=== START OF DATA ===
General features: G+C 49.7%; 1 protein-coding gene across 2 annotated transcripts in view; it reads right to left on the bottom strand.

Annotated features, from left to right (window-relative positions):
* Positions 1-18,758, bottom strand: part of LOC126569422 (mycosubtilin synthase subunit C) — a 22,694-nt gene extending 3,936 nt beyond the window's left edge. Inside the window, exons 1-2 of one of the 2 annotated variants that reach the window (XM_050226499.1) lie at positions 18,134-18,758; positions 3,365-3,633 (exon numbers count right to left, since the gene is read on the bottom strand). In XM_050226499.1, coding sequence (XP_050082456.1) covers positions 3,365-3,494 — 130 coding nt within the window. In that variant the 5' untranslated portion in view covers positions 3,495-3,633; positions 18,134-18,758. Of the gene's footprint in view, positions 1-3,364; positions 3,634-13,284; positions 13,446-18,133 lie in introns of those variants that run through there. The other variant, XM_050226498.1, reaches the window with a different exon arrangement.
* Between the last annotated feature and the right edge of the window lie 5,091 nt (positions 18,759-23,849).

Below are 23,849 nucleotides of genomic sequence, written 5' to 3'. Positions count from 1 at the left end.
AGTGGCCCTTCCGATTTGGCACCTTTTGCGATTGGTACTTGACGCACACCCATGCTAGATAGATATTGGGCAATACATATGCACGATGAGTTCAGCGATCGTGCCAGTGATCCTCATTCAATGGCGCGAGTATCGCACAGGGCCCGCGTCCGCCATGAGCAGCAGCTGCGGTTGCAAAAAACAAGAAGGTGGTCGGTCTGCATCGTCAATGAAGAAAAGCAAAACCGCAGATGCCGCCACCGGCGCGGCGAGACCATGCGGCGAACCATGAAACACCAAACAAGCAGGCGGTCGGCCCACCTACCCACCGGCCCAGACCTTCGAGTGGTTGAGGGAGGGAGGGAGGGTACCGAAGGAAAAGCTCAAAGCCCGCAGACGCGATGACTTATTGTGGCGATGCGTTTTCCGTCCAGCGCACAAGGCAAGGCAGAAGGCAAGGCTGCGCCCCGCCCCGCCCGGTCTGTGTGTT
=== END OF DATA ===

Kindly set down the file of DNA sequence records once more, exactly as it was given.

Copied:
General features: G+C 49.7%; 1 protein-coding gene across 2 annotated transcripts in view; it reads right to left on the bottom strand.

Annotated features, from left to right (window-relative positions):
* Positions 1-18,758, bottom strand: part of LOC126569422 (mycosubtilin synthase subunit C) — a 22,694-nt gene extending 3,936 nt beyond the window's left edge. Inside the window, exons 1-2 of one of the 2 annotated variants that reach the window (XM_050226499.1) lie at positions 18,134-18,758; positions 3,365-3,633 (exon numbers count right to left, since the gene is read on the bottom strand). In XM_050226499.1, coding sequence (XP_050082456.1) covers positions 3,365-3,494 — 130 coding nt within the window. In that variant the 5' untranslated portion in view covers positions 3,495-3,633; positions 18,134-18,758. Of the gene's footprint in view, positions 1-3,364; positions 3,634-13,284; positions 13,446-18,133 lie in introns of those variants that run through there. The other variant, XM_050226498.1, reaches the window with a different exon arrangement.
* Between the last annotated feature and the right edge of the window lie 5,091 nt (positions 18,759-23,849).

Below are 23,849 nucleotides of genomic sequence, written 5' to 3'. Positions count from 1 at the left end.
AGTGGCCCTTCCGATTTGGCACCTTTTGCGATTGGTACTTGACGCACACCCATGCTAGATAGATATTGGGCAATACATATGCACGATGAGTTCAGCGATCGTGCCAGTGATCCTCATTCAATGGCGCGAGTATCGCACAGGGCCCGCGTCCGCCATGAGCAGCAGCTGCGGTTGCAAAAAACAAGAAGGTGGTCGGTCTGCATCGTCAATGAAGAAAAGCAAAACCGCAGATGCCGCCACCGGCGCGGCGAGACCATGCGGCGAACCATGAAACACCAAACAAGCAGGCGGTCGGCCCACCTACCCACCGGCCCAGACCTTCGAGTGGTTGAGGGAGGGAGGGAGGGTACCGAAGGAAAAGCTCAAAGCCCGCAGACGCGATGACTTATTGTGGCGATGCGTTTTCCGTCCAGCGCACAAGGCAAGGCAGAAGGCAAGGCTGCGCCCCGCCCCGCCCGGTCTGTGTGTT